In his first news conference as Liverpool manager, Jurgen Klopp posed a rhetorical question, intended to be self-deprecating: “Does anyone in this room think that I can do wonders?”
Five years on, we have our answer.
In half a decade of continual improvement at the Reds, the German has won trophies, broken records, restored the club to the top of the English game, inspired a city and more. Not bad for a “normal guy from the Black Forest”.
Having just celebrated the fifth anniversary of his arrival at Anfield, BBC Sport looks at some of the stunning numbers underpinning Klopp’s remarkable reign.
Getting better and better
On his first day as Liverpool boss, in October 2015, Klopp spoke of the need to turn “doubters into believers”. Over the course of 272 matches and 164 wins, he has done just that.
Every season of the German’s tenure has seen an improvement on the one before, with each campaign yielding an increasing number of victories and witnessing a win percentage that has risen from 44.2% in 2015-16 to 71.9% in 2019-20.
“I don’t compare myself with the geniuses within the history of Liverpool,” said Klopp at that maiden Reds news conference. “None of these managers said they wanted to be a legend when they arrived.”
Bill Shankly, Bob Paisley, Joe Fagan, Kenny Dalglish – these are just some of the names to whom Klopp was referring.
The German has some way to go yet before he matches the trophy haul of some of his predecessors (Paisley alone won 20 of them), but he has them all beaten with regards win percentage as Reds boss.
His numbers stack up against his peers in the Premier League too.
Only Manchester City’s Pep Guardiola, Klopp’s previous rival in Germany with whom he has been embroiled in a fascinating on-field battle in this country over the past two seasons, is averaging more points per game in the English top flight since 1992-93.
It will be satisfying to Liverpool fans to see the manager who last season restored them as England’s champions slightly ahead of Sir Alex Ferguson, the man who famously revelled in having “knocked them off their perch” during his trophy-laden 27 years at Manchester United.
“History is the base for us. It’s not allowed to take the history in the backpack.”
Klopp laid out his plans to start a “new way” for Liverpool in his first dealings with the English media and he has been true to his word, in record-breaking fashion.
- From October 2019 to February 2020, the Reds won 18 consecutive league matches, a joint-record in English top-flight history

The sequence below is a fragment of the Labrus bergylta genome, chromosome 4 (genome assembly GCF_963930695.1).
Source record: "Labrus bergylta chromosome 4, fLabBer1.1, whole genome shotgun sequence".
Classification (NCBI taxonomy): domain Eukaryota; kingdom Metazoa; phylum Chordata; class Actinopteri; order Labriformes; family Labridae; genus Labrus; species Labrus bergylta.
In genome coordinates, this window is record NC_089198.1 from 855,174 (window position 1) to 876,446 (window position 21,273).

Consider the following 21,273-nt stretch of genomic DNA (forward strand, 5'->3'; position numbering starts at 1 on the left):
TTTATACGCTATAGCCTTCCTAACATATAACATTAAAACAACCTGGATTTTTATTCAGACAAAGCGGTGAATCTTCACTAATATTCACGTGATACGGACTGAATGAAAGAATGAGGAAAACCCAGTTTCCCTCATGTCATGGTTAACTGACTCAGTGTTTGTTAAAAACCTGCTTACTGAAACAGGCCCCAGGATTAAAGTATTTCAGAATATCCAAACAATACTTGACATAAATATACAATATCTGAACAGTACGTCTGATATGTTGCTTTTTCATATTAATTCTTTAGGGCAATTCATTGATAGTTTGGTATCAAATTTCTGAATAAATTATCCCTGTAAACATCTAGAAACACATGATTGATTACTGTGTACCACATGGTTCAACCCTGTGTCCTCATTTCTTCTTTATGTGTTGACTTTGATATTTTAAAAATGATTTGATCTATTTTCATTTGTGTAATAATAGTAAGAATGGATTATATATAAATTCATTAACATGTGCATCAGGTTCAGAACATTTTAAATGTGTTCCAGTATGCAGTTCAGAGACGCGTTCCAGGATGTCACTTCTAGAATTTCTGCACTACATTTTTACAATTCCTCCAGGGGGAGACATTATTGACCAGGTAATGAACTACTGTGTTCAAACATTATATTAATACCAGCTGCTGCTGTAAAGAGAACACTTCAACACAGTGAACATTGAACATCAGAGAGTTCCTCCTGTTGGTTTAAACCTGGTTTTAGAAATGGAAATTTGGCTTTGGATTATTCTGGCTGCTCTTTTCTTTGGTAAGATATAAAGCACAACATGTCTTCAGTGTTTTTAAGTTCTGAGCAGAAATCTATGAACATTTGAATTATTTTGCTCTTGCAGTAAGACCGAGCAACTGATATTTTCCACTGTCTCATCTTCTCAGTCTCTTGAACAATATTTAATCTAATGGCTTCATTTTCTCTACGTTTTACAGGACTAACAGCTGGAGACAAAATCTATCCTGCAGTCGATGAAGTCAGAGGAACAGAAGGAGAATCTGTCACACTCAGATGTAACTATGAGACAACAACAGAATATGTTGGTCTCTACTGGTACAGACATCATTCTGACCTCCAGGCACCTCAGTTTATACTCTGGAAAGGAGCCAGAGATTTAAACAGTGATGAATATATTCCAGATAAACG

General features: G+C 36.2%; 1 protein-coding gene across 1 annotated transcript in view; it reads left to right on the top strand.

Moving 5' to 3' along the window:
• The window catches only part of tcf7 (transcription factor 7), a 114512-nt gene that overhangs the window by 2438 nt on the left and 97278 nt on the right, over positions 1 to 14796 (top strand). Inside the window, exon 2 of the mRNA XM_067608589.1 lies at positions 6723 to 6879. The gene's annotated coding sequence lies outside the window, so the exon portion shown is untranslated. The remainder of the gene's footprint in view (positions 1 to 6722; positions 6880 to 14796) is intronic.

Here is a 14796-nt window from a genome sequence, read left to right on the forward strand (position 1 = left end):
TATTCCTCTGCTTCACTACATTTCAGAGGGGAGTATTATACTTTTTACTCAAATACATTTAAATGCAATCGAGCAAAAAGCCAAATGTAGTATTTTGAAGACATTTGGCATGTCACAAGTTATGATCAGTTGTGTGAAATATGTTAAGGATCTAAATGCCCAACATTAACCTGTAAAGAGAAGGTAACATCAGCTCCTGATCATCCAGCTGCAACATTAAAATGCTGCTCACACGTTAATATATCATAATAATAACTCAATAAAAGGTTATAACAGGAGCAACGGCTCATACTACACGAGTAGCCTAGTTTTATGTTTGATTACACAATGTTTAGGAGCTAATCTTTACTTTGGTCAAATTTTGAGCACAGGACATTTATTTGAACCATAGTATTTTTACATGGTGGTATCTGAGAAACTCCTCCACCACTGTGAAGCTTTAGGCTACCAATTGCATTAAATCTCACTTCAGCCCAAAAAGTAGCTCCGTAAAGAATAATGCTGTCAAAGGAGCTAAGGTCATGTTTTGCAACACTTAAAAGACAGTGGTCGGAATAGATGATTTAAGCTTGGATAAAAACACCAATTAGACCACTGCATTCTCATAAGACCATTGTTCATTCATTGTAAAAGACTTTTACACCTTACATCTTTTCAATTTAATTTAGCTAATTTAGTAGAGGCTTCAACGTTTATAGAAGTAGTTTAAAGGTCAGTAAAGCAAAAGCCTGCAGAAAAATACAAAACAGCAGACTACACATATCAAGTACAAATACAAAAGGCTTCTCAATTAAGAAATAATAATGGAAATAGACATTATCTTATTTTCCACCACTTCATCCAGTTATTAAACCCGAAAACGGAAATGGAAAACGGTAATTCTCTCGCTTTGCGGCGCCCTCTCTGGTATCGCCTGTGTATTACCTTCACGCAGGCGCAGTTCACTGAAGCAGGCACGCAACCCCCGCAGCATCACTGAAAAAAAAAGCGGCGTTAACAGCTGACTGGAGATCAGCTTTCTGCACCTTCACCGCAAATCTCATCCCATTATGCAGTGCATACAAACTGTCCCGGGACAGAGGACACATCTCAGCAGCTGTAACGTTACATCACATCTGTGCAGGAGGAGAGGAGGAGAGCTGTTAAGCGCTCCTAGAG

- They also won an outright record 24 straight Premier League home matches from February 2019 to July 2020
- They remain undefeated in their past 61 league games at Anfield – the third longest unbeaten home run in the English top flight by any side
Salah, Firmino, Allison and the rest
“I believe in the potential of this team. There are four or five strikers I can work with, experienced defenders, the goalkeeper is really good.”
Klopp was certainly right about the potential of the side he inherited back in 2015. He has also had to add a few key pieces along the way.
The German has used 88 players during his reign, handing a debut to 58 of those, from Connor Randall in a League Cup fourth-round win over Bournemouth in October 2015 to Diogo Jota, who came on as a substitute in a 7-2 win at Lincoln in September – a game in which Konstantinos Tsimikas and Rhys Williams also made their club debuts.
The player with the most appearances is Brazilian forward Roberto Firmino (242), who has featured in 89% of Klopp’s 272 games in charge.
One thing Liverpool have done consistently under Klopp is score goals, with his side averaging more than two a game in the past five years.
Of the 42 different players that have scored a competitive goal under him, there are no prizes for guessing who has the most.
The Reds’ renowned front three of Salah, Firmino and Sadio Mane have scored a combined 261 goals for Liverpool under the German – that accounts for 46% of Liverpool’s goals in all competitions in the past five years.
Salah and Mane were both signed by Klopp, for large fees contributing to an total overall spend of £480m during the German’s tenure.
Impressively, though, and assisted in part by the record-breaking sale of Philippe Coutinho to Barcelona, Klopp has been able to construct a domestic, European and global title-winning side for a net outlay of around £115m (using figures provided by Transfermarkt).
|Virgil van Dijk||£75m||27/12/2017||Southampton|
|Naby Keita||£48m||29/08/2017||RB Leipzig|